- Departments & Offices
- Public Works
- Solid Waste
- Yard & Garden Waste
Yard & Garden Waste
The Coupeville Solid Waste Complex and the Camano Solid Waste Dropbox & Recycle Park accept yard waste, tree limbs, and storm debris. Yard waste and storm debris received at the Camano Transfer Station is taken to Lenz Enterprises for composting. Yard waste and storm debris received at the Coupeville Solid Waste Complex is ground onsite twice a year. The mulch is hauled offsite for composting. Yard waste must be un-bagged, free of garbage, and noxious weeds. Disposal fees apply.
- The City of Oak Harbor offers curbside yard waste pick-up in addition to garbage and recycling services.
- The City of Langley accepts yard waste and storm debris at the Treatment Facility on Coles Road. Yard waste tickets must be purchased in advance at City Hall.
- Mailliards Landing Nursery in Oak Harbor accepts yard waste, fees apply.
- All Whidbey Topsoil in Freeland accepts branches and stumps, fees apply.
- Waste Management offers curbside composting (food and yard waste) collection service for residents on Camano Island.
- Lenz Enterprises accepts yard debris for recycling, fees apply.
Noxious weeds are undesirable non-native plants that have economic, ecological, or aesthetic implications. Noxious weeds are often highly destructive and extremely competitive with native flora, making them very difficult to control.
Island County Public Health issues burn permits to the residents of Island County. When a Burn Ban is not in effect, permits can be obtained at the Public Health Department in Coupeville or Camano Island. Permanent burn ban areas (except small recreational fires) include Oak Harbor, Coupeville, Freeland, and Langley.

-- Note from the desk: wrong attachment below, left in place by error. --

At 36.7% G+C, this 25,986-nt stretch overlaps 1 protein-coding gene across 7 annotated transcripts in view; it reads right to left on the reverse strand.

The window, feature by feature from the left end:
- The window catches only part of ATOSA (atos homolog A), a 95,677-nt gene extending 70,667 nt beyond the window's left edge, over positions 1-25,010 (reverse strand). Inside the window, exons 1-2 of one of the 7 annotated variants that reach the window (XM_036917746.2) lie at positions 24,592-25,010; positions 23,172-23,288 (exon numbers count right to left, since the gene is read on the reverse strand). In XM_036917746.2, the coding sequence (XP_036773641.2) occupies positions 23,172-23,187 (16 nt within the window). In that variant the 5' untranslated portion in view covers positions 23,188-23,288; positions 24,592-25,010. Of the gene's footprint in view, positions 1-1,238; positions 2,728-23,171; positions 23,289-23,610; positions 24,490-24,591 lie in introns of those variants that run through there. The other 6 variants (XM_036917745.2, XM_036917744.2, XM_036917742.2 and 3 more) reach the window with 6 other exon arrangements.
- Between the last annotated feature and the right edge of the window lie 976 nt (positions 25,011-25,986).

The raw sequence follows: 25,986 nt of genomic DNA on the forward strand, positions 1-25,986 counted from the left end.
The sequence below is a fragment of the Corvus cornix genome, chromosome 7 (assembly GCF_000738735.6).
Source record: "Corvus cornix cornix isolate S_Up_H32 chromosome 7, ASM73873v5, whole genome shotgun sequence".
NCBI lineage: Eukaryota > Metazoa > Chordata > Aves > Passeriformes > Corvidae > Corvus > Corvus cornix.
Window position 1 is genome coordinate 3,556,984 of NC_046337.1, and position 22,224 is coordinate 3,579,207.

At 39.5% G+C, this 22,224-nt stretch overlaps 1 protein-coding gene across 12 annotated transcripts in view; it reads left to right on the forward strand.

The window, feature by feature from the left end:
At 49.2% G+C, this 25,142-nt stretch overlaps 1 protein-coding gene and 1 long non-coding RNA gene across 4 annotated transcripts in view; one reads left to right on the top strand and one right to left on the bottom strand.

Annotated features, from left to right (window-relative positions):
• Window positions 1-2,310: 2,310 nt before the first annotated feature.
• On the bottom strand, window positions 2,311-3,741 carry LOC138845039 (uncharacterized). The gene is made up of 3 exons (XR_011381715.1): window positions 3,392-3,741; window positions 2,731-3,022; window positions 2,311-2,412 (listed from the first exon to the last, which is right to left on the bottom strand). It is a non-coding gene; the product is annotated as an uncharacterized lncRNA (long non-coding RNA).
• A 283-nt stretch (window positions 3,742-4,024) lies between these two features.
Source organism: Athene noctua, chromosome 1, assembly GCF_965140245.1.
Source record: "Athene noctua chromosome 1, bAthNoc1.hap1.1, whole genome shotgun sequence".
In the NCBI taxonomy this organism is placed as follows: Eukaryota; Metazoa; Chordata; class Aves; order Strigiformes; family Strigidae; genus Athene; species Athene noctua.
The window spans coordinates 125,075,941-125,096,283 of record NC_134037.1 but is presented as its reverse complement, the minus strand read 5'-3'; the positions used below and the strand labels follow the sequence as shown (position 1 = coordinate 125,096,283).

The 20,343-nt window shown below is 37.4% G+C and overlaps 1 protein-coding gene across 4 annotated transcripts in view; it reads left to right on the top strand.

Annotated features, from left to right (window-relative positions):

Native Plant Gardening
Benefits of landscaping with native plants reduces watering needs, susceptibility to pests, and provide a yard that easier to care for. Native plants also provide food and habitat for native fauna. Visit the Washington Native Plant Society for more information.
Non-Toxic Yard Care
Help reduce the synthetic chemical burden of Island County’s land, groundwater and the Puget Sound by practicing safer alternatives.
- The United States Environmental Protection Agency provides information on how to create a healthy garden with minimal or no use of synthetic chemicals.
- The Washington Toxics Coalition is a great regional resource to learn about toxic products around the home and garden, and safer alternatives.
Composting is nature's way of recycling organic matter which can then be used as a soil amendment, mulch, or top dressing. Compost can be used in your garden, yard, or for your potted plants to improve soil and help retain moisture. When organic matter is buried in a landfill, it decomposes anaerobically (without oxygen) producing methane gas. Composting allows organic matter to decompose aerobically (with oxygen) producing a nutrient rich organic, natural fertilizer.
| Backyard composting of yard debris and|
kitchen scraps can be accomplished using:
|What to Compost:||What not to Compost:|
See WSU Waste Wise of Island County for how-to brochures, demonstration sites and more.